Core Topic: Pesticide Formulation-Pesticide Measurement Role
Now I'd like to speak about how knowledge of formulations plays into proper measuring of pesticide products.
There are a couple things that are important to know.
In our country, our kitchens we measure everything by volume.
We use measuring cups for solids like flour and sugar, but we also use them for liquids like water, milk, and wine.
So, we tend to forget that there's a big difference between a fluid ounce and a dry ounce.
We also tend to forget that dry weight or a dry ounce is density dependent, so four ounces of one material will not take up the same amount of space as four ounces of another.
Here's one illustration: four ounces by dry weight of three different materials in these jars.
You can see that four ounces of Epsom Salt does not take up the same amount of space as four ounces of table salt.
That's because table salt is more dense.
Again, four ounces by dry weight in all three of these jars.
Alternatively, here are four fluid ounces of red dye water.
Again, not the same volume of material in any of these.
The first thing is make sure you know if you want liquid ounce or dry ounce and if you want dry ounce make sure you're using the proper measuring device for the product.
Now, here are, with kitty litter and green water, some pesticide examples.
These are three measuring devices designed for three different dry flowable pesticide products.
All have been filled to the same four ounce line but as you can see there are difference amounts of kitty litter by volume in each of these three jars.
Here is a liquid product four fluid ounces which doesn't align with any of the above.
Make sure you know if it is fluid or dry and if it is dry make sure you are using the device that was calibrated for that product based on its density.
Here are two tubes for two different products and I have put two ounces of dry milk in there to show you what the difference looks like.
If you would grab this tube for this product or vice versa, you're amount would be off.
If you go through all the trouble to calibrate your equipment plus or minus five percent and then you use the wrong measuring device for a dry flowable product or heaven forbid you use a device meant to measure liquids and use it for dries, you're going to be off by a country mile and all of your hard work in calibrating the equipment and doing the math to calculate how much you should put in the tank is all for nothing because you have measured wrong.
Some containers are clearly marked as to what they're intended to measure.
For example, this one says right on it U.S. fluid ounces and that is what it is intended to be used for.
This one you could look all day long and it says ounces but it doesn't tell you what kind of ounces.
In my opinion, this goes in the recycling bin or you could pour in liquids to see if it lines up.
In other words, measure four ounces of liquid in one container and pour it in here to see if it comes up to the four line.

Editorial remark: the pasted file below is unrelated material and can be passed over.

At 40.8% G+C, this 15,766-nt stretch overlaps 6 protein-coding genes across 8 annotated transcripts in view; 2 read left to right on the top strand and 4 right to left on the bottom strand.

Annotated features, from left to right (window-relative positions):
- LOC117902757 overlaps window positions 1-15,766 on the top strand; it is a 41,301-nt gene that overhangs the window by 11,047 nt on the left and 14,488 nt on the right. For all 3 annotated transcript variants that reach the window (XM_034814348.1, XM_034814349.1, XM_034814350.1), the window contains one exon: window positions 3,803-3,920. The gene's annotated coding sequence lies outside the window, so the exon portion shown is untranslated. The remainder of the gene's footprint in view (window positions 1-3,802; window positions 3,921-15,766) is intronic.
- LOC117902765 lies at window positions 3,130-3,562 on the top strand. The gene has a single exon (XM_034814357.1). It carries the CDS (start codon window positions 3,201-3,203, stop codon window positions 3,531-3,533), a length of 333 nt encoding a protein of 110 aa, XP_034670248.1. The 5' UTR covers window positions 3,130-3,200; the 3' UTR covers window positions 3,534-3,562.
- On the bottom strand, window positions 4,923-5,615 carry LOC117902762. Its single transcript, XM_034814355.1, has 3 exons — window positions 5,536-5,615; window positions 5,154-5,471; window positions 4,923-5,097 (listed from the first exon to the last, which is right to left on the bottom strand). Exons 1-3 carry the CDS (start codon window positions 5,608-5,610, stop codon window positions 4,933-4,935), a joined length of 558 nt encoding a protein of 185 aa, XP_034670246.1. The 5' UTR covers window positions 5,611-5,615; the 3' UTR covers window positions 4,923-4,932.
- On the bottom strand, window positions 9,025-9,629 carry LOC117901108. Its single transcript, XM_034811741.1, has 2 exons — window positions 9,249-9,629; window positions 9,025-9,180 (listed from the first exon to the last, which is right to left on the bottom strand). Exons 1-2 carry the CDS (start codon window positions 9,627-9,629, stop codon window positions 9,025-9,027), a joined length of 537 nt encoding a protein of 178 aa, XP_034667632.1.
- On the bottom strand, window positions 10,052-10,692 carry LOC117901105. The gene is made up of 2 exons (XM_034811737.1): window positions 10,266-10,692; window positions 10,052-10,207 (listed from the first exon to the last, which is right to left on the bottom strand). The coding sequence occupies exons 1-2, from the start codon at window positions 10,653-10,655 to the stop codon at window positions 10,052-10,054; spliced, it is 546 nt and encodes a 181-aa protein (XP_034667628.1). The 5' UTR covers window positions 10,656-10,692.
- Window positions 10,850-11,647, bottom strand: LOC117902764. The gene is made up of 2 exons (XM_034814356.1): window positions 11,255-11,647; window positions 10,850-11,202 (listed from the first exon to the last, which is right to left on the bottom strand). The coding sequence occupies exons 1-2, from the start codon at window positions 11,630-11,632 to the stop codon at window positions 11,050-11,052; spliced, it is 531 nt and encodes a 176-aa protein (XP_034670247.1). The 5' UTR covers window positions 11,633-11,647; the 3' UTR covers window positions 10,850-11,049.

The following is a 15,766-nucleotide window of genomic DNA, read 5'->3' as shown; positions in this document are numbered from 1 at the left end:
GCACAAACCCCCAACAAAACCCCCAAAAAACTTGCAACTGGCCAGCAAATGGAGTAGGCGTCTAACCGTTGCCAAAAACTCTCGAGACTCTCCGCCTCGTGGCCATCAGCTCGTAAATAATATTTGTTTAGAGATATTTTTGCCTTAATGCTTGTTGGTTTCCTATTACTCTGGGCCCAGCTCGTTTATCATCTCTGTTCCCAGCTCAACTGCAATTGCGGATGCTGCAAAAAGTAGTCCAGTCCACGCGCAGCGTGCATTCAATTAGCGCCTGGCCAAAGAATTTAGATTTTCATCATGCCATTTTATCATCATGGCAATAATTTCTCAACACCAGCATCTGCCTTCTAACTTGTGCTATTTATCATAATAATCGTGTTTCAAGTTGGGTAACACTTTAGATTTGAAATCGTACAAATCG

Then you know it is intended for liquid measure.
This container, as nice as it is, says ounces and milliliters.
It doesn't say which kind of ounces, but because I know that milliliters is a liquid measurement, and I this product is a liquid product, I could deduce or assume that it is intended for liquid measure.
It is not as well marked as it could be.
Alternatively, here's one that is very plain Teejet calibration container, says right on there U.S. fluid ounces and milliliters etched.
Even if you spill something that washes off the writing you still have the marks on the container.
This is a nice thing.
Unfortunately, a chemical company took this exact same mold and used it to indicate amounts of a dry flowable product and it says on here: use for Sahara, most people are also going to use it for liquid measure which could ultimately result in in some confusion if folks aren't careful.
Here's another example, same exact mold, this is intended for fluid ounces.
This one says right on it: "Volumetric divides.
Use this for nothing but streamline herbicide." These measurements indicate dry weight so you have got to be careful.
If you grab this one for that or that one for this, you are not going to be happy with the results.
One more time, the devices that come with the dry flowable or Water Dispersible Granule formulation products are product specific.
They should be used for that product and that product only.
They say on there that they are only to be used for a certain product.
They tell you to dispose of them after you use them, not to hoard them and not to use them for other products.
They also give volumetric accuracy plus or minus seven percent, maybe even ten percent.
They tell you that if you need to be more accurate than that you should weigh the material.
I will say that if you go through the trouble to calibrate your equipment and do the math to figure out how much to put in the tank, you don't want to make a measurement mistake by using a rough or improper measuring device.
They do have codes on here that mean something to somebody.
This one for example is a bunch of letters and numbers and it says 09209.That is probably for this batch of materials.
I have seen some of these that you pick up two exactly identical trade name on the tube but the lettering is a little different or maybe even the color is a little different and when you hold them up you see that the lines don't match up.
That's because batches have different carriers or have been reformulated and so you don't want to hoard even for the same product.
You don't want to use a three year old tube for a brand newly purchased product because they may not match up and they may not get the right amount of material into your spray tank.
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